In order to successfully understand the complex evolution of prehistoric societies, archaeologists require absolute dating tools, which are not only accurate but also widely applicable. Thermoluminescence (TL) dating is one such approach that has been successfully used to establish a general chronological framework for prehistoric sites and is particularly suited for use on heated lithic artefacts. Experiments conducted in this study have clearly shown the applicability of Electron Spin Resonance (ESR) isothermal modelling in combination with TL dating to constrain firing temperature. This expands the potential application for TL dating to include artefacts treated at low firing temperatures. The present study shows potential in terms of precision and accuracy for framing the “equivalent firing temperature”. At the same time, the comparison of the TL signal with the lattice-defects and aluminium centres invigorate the use of ESR dating on heated flint, especially with samples that have received low thermal treatment. The presence of organic matter in large quantity raises concern on the pyrolysis effect on the luminescence signal; however, the use of ESR isothermal and isochronal modelling could potentially lead to the ability to overcome current interferences of the organic radicals within the dating signal of TL.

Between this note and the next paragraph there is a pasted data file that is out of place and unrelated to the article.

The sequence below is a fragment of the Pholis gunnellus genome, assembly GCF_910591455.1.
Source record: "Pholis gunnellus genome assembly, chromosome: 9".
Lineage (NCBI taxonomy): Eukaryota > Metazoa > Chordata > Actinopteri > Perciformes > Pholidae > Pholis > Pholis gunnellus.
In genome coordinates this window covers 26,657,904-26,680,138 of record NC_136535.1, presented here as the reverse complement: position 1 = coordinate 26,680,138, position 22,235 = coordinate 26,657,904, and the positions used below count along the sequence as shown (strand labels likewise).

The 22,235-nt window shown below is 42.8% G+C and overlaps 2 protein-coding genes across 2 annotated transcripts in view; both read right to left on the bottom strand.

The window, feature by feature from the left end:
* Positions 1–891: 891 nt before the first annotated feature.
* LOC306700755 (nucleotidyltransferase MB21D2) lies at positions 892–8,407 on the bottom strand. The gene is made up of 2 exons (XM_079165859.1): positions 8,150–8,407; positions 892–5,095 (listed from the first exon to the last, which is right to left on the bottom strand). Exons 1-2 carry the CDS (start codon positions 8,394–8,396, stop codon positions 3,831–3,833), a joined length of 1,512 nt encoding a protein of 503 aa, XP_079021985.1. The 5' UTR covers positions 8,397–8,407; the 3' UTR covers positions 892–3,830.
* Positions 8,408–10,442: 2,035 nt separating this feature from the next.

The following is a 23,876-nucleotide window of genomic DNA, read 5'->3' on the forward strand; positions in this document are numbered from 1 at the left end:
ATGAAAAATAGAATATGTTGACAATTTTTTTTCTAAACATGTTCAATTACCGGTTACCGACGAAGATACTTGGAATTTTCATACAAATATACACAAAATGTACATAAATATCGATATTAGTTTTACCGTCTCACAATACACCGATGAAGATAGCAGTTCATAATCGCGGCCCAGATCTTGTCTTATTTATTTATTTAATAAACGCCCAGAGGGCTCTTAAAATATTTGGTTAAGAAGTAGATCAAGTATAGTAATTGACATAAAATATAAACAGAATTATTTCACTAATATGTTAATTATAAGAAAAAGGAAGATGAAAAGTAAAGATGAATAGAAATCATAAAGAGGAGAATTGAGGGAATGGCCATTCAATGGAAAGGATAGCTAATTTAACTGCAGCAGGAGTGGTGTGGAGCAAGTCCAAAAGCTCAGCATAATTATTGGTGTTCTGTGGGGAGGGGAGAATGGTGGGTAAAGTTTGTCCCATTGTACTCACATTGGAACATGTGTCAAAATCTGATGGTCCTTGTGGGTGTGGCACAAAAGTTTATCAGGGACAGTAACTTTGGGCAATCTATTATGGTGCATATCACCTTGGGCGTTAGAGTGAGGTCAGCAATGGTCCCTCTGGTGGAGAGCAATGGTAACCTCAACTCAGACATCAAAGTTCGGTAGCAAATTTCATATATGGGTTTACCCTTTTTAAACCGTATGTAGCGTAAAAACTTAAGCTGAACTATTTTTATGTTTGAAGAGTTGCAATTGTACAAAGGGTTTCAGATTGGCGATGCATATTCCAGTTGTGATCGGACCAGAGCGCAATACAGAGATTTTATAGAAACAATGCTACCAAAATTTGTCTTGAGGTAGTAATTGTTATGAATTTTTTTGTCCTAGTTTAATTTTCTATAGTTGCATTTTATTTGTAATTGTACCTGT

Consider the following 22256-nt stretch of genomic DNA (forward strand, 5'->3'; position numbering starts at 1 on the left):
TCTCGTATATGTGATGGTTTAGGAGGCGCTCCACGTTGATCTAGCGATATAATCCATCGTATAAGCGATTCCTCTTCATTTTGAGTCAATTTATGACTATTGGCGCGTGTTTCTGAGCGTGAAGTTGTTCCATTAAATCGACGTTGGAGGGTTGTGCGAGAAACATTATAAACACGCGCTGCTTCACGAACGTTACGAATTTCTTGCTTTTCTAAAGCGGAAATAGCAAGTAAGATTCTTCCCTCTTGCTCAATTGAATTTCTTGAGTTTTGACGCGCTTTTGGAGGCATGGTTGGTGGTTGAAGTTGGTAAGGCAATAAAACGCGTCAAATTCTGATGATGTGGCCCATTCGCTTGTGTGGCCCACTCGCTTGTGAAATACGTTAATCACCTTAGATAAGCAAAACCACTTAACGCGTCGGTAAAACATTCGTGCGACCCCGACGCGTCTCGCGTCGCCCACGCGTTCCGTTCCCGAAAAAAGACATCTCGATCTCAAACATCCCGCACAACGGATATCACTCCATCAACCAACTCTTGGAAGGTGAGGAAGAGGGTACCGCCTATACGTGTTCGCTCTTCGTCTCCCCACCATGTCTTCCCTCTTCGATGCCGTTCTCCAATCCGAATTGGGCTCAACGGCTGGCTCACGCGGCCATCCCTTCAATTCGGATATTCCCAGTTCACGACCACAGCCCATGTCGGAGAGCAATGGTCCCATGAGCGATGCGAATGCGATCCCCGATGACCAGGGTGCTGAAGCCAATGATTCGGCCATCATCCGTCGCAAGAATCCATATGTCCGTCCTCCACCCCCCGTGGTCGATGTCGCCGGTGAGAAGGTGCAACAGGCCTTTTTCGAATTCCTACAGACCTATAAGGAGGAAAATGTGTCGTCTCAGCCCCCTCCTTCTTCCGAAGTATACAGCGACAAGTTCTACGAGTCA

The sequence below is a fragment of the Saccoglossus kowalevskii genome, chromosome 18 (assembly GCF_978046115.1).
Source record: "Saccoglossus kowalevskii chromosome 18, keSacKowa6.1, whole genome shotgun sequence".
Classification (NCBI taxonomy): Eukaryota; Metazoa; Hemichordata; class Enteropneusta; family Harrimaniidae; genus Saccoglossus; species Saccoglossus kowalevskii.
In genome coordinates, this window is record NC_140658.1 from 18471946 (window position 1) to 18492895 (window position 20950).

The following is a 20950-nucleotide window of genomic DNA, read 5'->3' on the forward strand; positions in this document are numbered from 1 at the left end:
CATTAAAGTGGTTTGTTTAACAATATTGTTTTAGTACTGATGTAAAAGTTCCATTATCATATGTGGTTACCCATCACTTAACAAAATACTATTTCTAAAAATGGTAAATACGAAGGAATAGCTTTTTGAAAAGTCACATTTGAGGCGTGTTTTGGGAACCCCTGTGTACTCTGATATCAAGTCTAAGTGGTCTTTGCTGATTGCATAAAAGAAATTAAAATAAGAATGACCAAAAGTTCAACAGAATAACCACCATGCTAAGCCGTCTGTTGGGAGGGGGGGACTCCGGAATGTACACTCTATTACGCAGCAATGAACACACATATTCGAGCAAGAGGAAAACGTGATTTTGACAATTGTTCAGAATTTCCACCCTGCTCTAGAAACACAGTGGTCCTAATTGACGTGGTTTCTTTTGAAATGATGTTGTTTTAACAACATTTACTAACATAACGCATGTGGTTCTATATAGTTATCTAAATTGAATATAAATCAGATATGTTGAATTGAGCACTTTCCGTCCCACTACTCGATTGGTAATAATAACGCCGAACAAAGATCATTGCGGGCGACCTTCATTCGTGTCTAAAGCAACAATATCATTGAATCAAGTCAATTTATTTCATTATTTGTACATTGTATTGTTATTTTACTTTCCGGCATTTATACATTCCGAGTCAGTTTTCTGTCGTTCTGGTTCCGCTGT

Joannes-Boyau, R, Scheffers, A, Chapoulie, R, Lahaye, C, Parr, J, Orange, M, Moffat, I & Guibert, P 2014, 'Thermal behaviour of organic radicals and paramagnetic centres in chert: a case study of Bergeracois brown chert, Dordogne, France', Quaternary Geochronology, vol. 23, pp. 26-34.
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